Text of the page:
A new challenger has appeared. The third party Masterpiece market is getting really crowded at the minute so anyone hoping to make inroads is going to have to do something special to get a foot hold. Lowering the price to half of what your competitors charge is a pretty easy way to do that and it’s exactly why we are talking about Open and Play’s Big Spring today.
On top of being an amusingly named crack at a Masterpiece style Springer figure, this toy comes with a specific ethos that reflects the name of the company. Sound intriguing? Carry on reading to find out what that’s all about….
Springer being a triple changer means we get three modes to talk about. When you look at the picture above you might dispute that it’s proper alt mode, but yes that is a recreation of Springer’s Floro Dery conjured futuristic armoured car vehicle mode. I assume it just fell out of his mind, many of his designs were pretty on the edge but it’s still a pretty cool thing. I’ve always kind of enamoured by the idea’s of cars with cockpits rather than a bog standard windscreen.
Perhaps that’s why I’ve yet to learn to drive.
Is it an armoured car? I only call it one because it looks like a right chunk of something on wheels, coming outfitted in grey and dark green that is usually suggestive of military. Rocket boosters sit on the top and the slanted portions at the front create an idea that Springer is designed to be able to ram straight through anything that tries to get into his path. Be that a Decepticon or a Greggs delivery truck.
No weapons are sculpted in or pop out of any part of the vehicles considerable frame. For something that feels like it’s meant to do battle the lack of artillery seems slightly off. You can peg the gun on the side or into the roof if you really need him to have a weapon but it’s sad kind of compromise. Open & Play have furnished him with blue head lamps that flip-up from the yellow sections on either side. He can light someones darkest hour or dazzle drivers on the A453 with his high beams.
Everything comes together in a heavy, compact form that Kevin McAllister would happily lob through a toy store window in order to stop the Sticky Bandits. No part of it feels loose or fragile as every part clicks and clunks tightly into place. You could whirl it around like a nunchuck and nothing would unplug. Nothing hangs loose enough for you to whirl it like a nunchuk…so you absolutely couldn’t do that.
Each bit tightly locks in with only two exceptions – the wind shield and the green panels on the rear of the vehicles. The windscreen leaves a gap between itself and the bonnet due to tolerances.You can push it down but mine pushes back up. If I was not busy drinking beer I could probably fix it, but Brooklyn’s Summer Ale is only available for a limited time…so priorities.
The back end is still just sort of there and could maybe have stood to have been stretched out a bit, but so many of these companies pick frames from the cartoon and the animated that this is probably accurate to something somewhere. And we all know not being accurate invokes the internet Eye of Sauron.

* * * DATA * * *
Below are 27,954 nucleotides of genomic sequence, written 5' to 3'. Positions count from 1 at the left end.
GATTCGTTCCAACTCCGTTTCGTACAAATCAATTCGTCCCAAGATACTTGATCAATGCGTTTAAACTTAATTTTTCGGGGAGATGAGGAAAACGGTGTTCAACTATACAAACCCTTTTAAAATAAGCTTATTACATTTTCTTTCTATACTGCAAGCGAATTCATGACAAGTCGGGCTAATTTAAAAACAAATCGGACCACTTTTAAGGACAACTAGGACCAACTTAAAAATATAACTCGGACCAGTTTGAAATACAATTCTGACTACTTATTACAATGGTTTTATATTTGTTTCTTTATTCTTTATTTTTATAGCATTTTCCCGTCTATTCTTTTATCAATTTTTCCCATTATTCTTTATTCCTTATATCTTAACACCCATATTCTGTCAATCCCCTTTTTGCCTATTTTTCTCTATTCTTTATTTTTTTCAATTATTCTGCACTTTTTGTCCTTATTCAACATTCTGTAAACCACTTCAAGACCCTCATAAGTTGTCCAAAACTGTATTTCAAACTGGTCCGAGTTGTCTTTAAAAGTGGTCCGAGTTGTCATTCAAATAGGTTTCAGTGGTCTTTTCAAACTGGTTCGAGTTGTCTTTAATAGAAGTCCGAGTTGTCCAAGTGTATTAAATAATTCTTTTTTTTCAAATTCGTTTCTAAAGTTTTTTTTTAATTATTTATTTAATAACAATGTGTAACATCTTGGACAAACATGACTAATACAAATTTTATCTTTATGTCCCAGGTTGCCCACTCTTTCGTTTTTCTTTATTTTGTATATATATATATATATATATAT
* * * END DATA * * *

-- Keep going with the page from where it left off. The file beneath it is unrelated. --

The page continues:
Transforming Big Spring between alt modes is spiritually similar to the vintage Springer toy. The rear folds back into a tail and the sides slide backwards, split in half and wrap around. The whole thing is simple but it’s refreshing to not be put off moving a Masterpiece scale triple changer between modes by fiddly, complex, fragile bits. Some little flourishes add a bit more to it such as fins that automatically pop out from the tail, the little yellow fins that emerge from inside the forearms and Open and Play’s most unique contribution – a shrinking windscreen.
“You’re a wizard Harry.”
Of all the MP style Springer toys available, or on the horizon, Open and Play’ Big Spring has got the best helicopter mode in my opinion. Helicopter form is the alt mode that works best for Springer because it is always a more clearly defined body shape. You have the long tail with the fins, the large front pontoons and large rotor blades. It’s not anything real but it looks like it could be, whereas the car mode hasn’t decided what it wants to be when it grows up.
The gun can still attach to the sides, the lights can still pop and because it’s effectively the car mode stretched out it can even roll just as well on the rubber tyres. I spent ages doing that because it made be giggle. “The ultimate combination of car and helicopter, it’s… helicarpter!”. That was terrible even by my low, Danny Dichio-esque standards.
Open and Play are a company who take their name quite literally with the idea being you just open the box and transform the toy. An admirable ideal but if you are the sort who likes to follow instructions then you are as out of luck as Chris Waddle in the summer of 1990 – because no instructions are included. Open and Play are committed to their ideals, I get that, but the majority of their target market exist in a permanent state of paranoia about things breaking or paint scraping. So it might not go down so well. Still, you’ve always got YouTube, I mean we all secretly just watch reviews instead of unsealing the instructions now anyway don’t we….?